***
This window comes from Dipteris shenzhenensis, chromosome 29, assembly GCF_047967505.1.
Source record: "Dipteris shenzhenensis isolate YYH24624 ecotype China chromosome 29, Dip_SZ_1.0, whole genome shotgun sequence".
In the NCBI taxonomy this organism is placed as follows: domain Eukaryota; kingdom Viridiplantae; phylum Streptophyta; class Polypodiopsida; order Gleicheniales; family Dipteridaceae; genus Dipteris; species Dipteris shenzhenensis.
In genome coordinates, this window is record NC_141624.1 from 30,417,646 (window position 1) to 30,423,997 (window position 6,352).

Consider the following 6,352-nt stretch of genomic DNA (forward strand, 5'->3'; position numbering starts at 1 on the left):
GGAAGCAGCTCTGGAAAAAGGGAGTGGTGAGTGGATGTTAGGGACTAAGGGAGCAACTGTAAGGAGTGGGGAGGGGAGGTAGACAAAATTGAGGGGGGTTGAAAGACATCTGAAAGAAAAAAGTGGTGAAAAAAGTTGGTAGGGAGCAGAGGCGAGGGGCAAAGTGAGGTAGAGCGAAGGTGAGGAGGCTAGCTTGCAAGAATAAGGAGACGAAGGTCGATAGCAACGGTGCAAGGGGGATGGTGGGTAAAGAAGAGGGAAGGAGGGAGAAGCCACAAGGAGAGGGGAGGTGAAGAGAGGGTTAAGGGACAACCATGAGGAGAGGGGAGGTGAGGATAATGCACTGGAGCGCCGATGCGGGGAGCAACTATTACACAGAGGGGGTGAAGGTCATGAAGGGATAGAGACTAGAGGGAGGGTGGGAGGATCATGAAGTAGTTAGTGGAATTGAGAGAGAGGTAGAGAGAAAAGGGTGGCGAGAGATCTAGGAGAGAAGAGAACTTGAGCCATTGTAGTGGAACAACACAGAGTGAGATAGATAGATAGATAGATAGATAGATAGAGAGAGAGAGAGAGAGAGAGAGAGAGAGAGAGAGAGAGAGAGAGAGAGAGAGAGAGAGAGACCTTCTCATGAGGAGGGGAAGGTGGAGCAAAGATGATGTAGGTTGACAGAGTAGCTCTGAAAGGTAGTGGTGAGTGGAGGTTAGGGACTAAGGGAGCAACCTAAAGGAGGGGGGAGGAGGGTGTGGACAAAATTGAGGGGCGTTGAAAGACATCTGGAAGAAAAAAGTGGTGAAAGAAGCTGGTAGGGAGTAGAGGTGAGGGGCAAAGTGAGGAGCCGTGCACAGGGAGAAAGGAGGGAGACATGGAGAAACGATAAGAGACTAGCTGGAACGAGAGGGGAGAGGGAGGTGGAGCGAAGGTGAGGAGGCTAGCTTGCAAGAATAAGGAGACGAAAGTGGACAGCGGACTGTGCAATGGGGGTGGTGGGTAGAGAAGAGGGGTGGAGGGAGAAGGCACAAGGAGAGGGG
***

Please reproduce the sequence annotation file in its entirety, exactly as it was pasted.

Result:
This window comes from Dipteris shenzhenensis, chromosome 29, assembly GCF_047967505.1.
Source record: "Dipteris shenzhenensis isolate YYH24624 ecotype China chromosome 29, Dip_SZ_1.0, whole genome shotgun sequence".
In the NCBI taxonomy this organism is placed as follows: domain Eukaryota; kingdom Viridiplantae; phylum Streptophyta; class Polypodiopsida; order Gleicheniales; family Dipteridaceae; genus Dipteris; species Dipteris shenzhenensis.
In genome coordinates, this window is record NC_141624.1 from 30,417,646 (window position 1) to 30,423,997 (window position 6,352).

Consider the following 6,352-nt stretch of genomic DNA (forward strand, 5'->3'; position numbering starts at 1 on the left):
GGAAGCAGCTCTGGAAAAAGGGAGTGGTGAGTGGATGTTAGGGACTAAGGGAGCAACTGTAAGGAGTGGGGAGGGGAGGTAGACAAAATTGAGGGGGGTTGAAAGACATCTGAAAGAAAAAAGTGGTGAAAAAAGTTGGTAGGGAGCAGAGGCGAGGGGCAAAGTGAGGTAGAGCGAAGGTGAGGAGGCTAGCTTGCAAGAATAAGGAGACGAAGGTCGATAGCAACGGTGCAAGGGGGATGGTGGGTAAAGAAGAGGGAAGGAGGGAGAAGCCACAAGGAGAGGGGAGGTGAAGAGAGGGTTAAGGGACAACCATGAGGAGAGGGGAGGTGAGGATAATGCACTGGAGCGCCGATGCGGGGAGCAACTATTACACAGAGGGGGTGAAGGTCATGAAGGGATAGAGACTAGAGGGAGGGTGGGAGGATCATGAAGTAGTTAGTGGAATTGAGAGAGAGGTAGAGAGAAAAGGGTGGCGAGAGATCTAGGAGAGAAGAGAACTTGAGCCATTGTAGTGGAACAACACAGAGTGAGATAGATAGATAGATAGATAGATAGATAGAGAGAGAGAGAGAGAGAGAGAGAGAGAGAGAGAGAGAGAGAGAGAGAGAGAGAGAGAGAGACCTTCTCATGAGGAGGGGAAGGTGGAGCAAAGATGATGTAGGTTGACAGAGTAGCTCTGAAAGGTAGTGGTGAGTGGAGGTTAGGGACTAAGGGAGCAACCTAAAGGAGGGGGGAGGAGGGTGTGGACAAAATTGAGGGGCGTTGAAAGACATCTGGAAGAAAAAAGTGGTGAAAGAAGCTGGTAGGGAGTAGAGGTGAGGGGCAAAGTGAGGAGCCGTGCACAGGGAGAAAGGAGGGAGACATGGAGAAACGATAAGAGACTAGCTGGAACGAGAGGGGAGAGGGAGGTGGAGCGAAGGTGAGGAGGCTAGCTTGCAAGAATAAGGAGACGAAAGTGGACAGCGGACTGTGCAATGGGGGTGGTGGGTAGAGAAGAGGGGTGGAGGGAGAAGGCACAAGGAGAGGGG